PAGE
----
It is interesting that I acquired this camellia in Charleston. The city is known as the predominant entry point for camellias, as well as the epicenter of early camellia hybridization, in the United States. The bloom on ‘White by the Gate’ is packed tight with petals-it is spectacular.
Let’s start off the New Year with a remembrance of the brilliant red fireworks of summer’s celebratory blooms. This stunning (and aptly named) Lobelia Cardinalis was a super special find from the Nightsong Native Plant Nursery sale last spring. Most of the pics are from blooming time which was mid August to nearly October.
Blooms just kept opening, marching up the ever growing stalk. I waited a while to transplant into the ground. I brought it home at the end of April, and planted in ground in mid July. Seemed to be growing nicely in the pot , so I waited. I dug a hole a bit deeper and wider than the current container, added some organic compost from my Earth Machine composter, and soil from my organic raised beds to fill the hole. Plentiful watering required during the super drought we had this summer and fall.
The mantis reminded me that there is an entire forest ecosystem at work right here in my own backyard garden. The link above takes you to an amazing paper prepared by Rachel G. Schneider about Georgia’s Forest Ecosystems. The mantis, butterfly, bee, and hummingbird love this plant; so do I, and even the cats (due to increased bird and butterfly activity).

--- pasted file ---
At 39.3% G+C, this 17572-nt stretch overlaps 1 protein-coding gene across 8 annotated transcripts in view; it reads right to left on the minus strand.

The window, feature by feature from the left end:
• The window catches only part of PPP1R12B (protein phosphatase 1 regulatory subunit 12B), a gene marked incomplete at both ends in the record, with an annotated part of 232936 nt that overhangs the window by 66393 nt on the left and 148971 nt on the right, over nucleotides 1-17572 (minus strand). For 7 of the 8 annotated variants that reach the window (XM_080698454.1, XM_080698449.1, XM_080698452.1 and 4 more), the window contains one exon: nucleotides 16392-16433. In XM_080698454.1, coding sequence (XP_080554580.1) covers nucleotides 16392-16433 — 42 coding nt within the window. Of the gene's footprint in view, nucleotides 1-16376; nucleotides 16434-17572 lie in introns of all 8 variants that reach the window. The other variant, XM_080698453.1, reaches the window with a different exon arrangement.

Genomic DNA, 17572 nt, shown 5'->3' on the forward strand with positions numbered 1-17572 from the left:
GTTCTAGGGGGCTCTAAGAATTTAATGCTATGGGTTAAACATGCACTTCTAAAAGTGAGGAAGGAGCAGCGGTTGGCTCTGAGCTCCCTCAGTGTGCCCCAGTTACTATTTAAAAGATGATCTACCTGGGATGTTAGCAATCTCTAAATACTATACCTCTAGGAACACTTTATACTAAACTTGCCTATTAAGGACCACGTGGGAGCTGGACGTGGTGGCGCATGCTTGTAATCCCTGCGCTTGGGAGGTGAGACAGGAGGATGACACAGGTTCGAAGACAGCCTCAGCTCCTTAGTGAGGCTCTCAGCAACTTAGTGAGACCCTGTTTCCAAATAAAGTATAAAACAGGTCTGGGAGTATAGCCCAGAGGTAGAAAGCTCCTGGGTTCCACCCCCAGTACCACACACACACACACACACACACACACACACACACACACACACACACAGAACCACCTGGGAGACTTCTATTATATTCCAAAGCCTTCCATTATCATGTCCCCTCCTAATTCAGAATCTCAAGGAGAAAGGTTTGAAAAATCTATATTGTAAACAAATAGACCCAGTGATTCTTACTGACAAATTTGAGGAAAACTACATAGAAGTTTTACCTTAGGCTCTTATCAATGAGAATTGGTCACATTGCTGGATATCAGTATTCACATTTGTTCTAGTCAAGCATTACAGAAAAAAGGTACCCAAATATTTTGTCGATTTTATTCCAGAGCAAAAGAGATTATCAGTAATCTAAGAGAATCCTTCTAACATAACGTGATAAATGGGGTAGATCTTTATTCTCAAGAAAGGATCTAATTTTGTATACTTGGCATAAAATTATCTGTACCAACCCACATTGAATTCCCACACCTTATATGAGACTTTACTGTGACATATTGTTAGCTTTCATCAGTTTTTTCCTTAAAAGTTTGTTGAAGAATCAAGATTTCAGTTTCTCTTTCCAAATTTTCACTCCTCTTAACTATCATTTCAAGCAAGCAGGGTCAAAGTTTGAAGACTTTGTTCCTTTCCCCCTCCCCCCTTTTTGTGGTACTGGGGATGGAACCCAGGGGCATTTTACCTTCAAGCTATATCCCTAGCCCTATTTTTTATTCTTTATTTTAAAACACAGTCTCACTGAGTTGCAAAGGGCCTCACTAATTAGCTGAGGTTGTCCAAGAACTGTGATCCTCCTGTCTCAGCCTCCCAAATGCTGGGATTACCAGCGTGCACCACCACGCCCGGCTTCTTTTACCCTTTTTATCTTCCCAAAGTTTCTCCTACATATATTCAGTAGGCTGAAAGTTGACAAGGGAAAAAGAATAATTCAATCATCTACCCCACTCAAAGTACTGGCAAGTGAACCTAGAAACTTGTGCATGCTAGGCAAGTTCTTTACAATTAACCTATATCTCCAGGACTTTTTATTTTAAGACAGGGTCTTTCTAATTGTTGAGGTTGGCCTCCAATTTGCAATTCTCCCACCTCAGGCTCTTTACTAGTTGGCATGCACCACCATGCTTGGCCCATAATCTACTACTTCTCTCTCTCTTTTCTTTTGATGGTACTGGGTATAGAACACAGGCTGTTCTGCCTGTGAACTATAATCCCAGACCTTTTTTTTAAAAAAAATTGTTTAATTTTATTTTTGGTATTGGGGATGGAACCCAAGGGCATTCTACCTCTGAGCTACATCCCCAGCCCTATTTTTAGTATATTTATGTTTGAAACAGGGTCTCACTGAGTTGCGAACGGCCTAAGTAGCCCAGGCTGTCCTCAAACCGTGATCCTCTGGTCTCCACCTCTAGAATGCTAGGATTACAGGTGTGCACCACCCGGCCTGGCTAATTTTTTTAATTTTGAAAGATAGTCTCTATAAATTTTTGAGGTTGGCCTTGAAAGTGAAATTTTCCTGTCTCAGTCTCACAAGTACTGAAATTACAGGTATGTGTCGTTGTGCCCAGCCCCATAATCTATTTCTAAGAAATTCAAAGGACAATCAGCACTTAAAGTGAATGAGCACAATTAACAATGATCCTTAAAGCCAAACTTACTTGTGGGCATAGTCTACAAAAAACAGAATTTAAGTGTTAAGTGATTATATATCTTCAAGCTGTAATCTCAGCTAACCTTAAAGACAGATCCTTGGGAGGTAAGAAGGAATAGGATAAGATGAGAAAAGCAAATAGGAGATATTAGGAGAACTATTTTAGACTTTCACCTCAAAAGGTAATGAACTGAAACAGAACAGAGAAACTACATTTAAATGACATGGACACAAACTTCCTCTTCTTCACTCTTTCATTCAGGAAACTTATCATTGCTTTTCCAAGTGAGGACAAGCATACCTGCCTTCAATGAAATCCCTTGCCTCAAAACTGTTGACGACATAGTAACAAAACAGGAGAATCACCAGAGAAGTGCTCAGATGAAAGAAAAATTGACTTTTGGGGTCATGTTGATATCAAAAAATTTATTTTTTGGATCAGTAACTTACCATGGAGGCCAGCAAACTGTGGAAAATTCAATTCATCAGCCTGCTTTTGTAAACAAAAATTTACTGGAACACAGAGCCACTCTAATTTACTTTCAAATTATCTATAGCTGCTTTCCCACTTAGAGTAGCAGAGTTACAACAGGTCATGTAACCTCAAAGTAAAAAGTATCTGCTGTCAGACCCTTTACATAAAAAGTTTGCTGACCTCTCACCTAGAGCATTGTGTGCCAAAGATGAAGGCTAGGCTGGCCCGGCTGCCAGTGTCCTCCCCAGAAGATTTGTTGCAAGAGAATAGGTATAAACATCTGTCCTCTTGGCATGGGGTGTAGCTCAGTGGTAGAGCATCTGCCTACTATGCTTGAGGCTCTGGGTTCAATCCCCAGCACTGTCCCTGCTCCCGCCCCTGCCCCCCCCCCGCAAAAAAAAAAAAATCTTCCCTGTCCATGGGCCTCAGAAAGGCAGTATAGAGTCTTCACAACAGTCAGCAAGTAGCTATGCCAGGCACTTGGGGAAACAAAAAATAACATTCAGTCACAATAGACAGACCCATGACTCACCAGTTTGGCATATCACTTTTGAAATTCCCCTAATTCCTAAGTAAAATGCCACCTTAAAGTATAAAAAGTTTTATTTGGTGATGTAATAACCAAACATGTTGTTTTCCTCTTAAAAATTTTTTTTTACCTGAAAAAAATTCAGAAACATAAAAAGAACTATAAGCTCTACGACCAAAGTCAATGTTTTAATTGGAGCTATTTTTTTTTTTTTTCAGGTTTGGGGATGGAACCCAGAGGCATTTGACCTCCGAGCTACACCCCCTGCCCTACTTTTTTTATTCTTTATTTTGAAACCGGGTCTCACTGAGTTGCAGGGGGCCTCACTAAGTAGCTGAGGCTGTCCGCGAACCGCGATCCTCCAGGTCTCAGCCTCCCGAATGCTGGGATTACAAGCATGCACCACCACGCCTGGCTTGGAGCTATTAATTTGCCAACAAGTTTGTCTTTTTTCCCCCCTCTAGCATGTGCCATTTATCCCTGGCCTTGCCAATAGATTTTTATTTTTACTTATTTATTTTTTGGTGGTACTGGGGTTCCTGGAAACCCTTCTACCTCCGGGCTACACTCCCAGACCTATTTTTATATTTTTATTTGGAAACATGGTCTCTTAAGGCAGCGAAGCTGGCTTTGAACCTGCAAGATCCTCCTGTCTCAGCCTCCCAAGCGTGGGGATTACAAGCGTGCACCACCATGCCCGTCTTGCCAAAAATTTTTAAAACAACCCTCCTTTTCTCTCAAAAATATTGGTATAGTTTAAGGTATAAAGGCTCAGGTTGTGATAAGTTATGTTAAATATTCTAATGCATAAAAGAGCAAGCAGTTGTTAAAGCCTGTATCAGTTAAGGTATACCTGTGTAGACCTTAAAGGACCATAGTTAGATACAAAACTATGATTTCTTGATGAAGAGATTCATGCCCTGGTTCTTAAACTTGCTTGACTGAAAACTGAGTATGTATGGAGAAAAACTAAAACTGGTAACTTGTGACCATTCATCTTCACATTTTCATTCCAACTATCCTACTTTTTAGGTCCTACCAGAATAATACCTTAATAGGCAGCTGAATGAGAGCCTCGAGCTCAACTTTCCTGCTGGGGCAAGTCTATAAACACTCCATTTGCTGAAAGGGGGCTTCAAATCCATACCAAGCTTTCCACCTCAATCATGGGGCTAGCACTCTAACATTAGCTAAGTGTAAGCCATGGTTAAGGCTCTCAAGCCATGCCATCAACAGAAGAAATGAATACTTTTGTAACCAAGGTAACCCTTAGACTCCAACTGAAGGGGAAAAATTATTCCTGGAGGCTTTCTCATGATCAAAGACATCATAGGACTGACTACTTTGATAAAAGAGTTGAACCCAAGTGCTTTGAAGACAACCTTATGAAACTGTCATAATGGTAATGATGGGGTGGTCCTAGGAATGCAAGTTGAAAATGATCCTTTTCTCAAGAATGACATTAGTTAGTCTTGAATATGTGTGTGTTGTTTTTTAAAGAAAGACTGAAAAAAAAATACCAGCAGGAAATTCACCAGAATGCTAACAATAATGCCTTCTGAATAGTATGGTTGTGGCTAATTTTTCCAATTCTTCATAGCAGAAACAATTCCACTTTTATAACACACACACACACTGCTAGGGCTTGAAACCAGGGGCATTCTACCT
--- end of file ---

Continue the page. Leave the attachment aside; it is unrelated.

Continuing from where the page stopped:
It grew to over 3 feet tall, and I was awed and impressed by this amazing plant. This native to Georgia wildflower grows so well here, and I am thrilled to have in my backyard just under the overhanging shade of the oaks and hickories. It gets mostly full sun, with a touch of late afternoon shade in the worst heat of the summer sun. On some of the blazing hot days, it looked a little wilted in the direct sun, but quickly recovered.
This plant became the center of a flourishing ecosystem, in one season. I’m writing an article about the Tallassee Forest (my extended backyard). This area was sacred & special to the Native Americans, and has an interesting history. Many native plant and animal species thrive here – some only here. I’m so fortunate and excited to be able to experience this great state of Georgia, and to write about the native plants and ecosystems in my area!
The ‘Imaginary Worlds’ installation at The Atlanta Botanical Garden had just opened when my husband, mother-in-law, and I visited on May 5th, 2018. Plants are used to comprise the outer ‘skins’ on the figures. The exhibit is very creative, structurally interesting, and particularly beautiful to me, due to my love of plants.
We first enjoyed an open sun garden bursting with Poppies & Daffodils, Irises, & so many kinds of beautiful blooms. There were chairs set up for a wedding, and a bride taking photos above the garden area. What a lovely & gorgeous place for a wedding! I have not yet identified all of the flowers I took photos of, but will in the future.